By Dan Berger and Andy Cornell, January 24, 2007
Sometimes studying history is useful for more than passing a test. This is one of them. In 1969, opposition to the immoral war against Vietnam was nearing its height on the streets and college campuses of the United States. In Vietnam itself, U.S. troops were losing ground, even as they deployed vicious chemical weapons such as Agent Orange on the people and countryside of the small country in southeast Asia. More and more American soldiers were pledging their sympathies with the radical movements in their own country while expressing confusion over the purpose of U.S. involvement overseas. Despite his campaign promise to end the conflict, President Nixon's response was to expand the war by launching bombing raids against Cambodia, a neighboring country accused of harboring that era's political bogeymen, communist insurgents.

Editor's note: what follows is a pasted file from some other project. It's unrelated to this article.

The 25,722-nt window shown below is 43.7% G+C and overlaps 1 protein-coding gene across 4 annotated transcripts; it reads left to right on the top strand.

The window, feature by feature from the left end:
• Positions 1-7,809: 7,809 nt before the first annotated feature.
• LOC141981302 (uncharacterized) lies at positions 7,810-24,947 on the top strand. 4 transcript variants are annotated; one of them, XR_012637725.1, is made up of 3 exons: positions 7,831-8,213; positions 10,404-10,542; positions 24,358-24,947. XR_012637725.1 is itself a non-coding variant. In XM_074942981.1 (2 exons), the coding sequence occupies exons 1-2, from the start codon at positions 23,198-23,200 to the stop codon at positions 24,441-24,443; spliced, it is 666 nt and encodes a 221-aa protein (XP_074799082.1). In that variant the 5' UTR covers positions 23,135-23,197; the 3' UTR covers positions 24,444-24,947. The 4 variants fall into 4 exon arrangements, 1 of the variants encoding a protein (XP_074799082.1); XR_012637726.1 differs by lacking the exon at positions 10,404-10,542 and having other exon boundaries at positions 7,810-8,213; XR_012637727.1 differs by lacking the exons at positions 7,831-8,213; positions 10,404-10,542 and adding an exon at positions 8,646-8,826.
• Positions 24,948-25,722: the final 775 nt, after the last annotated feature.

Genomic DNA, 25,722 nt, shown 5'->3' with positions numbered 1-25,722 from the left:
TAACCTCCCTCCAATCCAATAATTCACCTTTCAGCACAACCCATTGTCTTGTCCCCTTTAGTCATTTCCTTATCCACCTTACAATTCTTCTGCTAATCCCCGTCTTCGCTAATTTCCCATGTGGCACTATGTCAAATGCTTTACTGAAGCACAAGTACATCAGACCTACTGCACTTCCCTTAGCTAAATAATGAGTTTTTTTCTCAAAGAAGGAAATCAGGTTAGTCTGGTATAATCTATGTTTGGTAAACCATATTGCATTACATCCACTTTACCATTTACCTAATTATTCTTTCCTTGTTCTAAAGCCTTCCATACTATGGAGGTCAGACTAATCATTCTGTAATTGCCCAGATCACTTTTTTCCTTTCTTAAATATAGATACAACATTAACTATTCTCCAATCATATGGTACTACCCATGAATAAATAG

Sound familiar? Not two months after voters delivered an unmistakable electoral mandate against the current illegal and brutal U.S. occupation of Iraq, and with top generals declaring the fight militarily hopeless, President Bush announced his intention to expand rather than curtail the war, by sending an additional 21,500 troops to Iraq. Despite the callous arrogance it exposes, Bush's expansion of the war is nothing new. Still, the more relevant historical question is, what did those U.S. citizens who opposed the Vietnam War -- after years of peaceful marches and voting for nominally anti-war candidates -- do in response to Nixon's escalation?
They set their country, our country, ablaze, literally and metaphorically.
Read the full article HERE.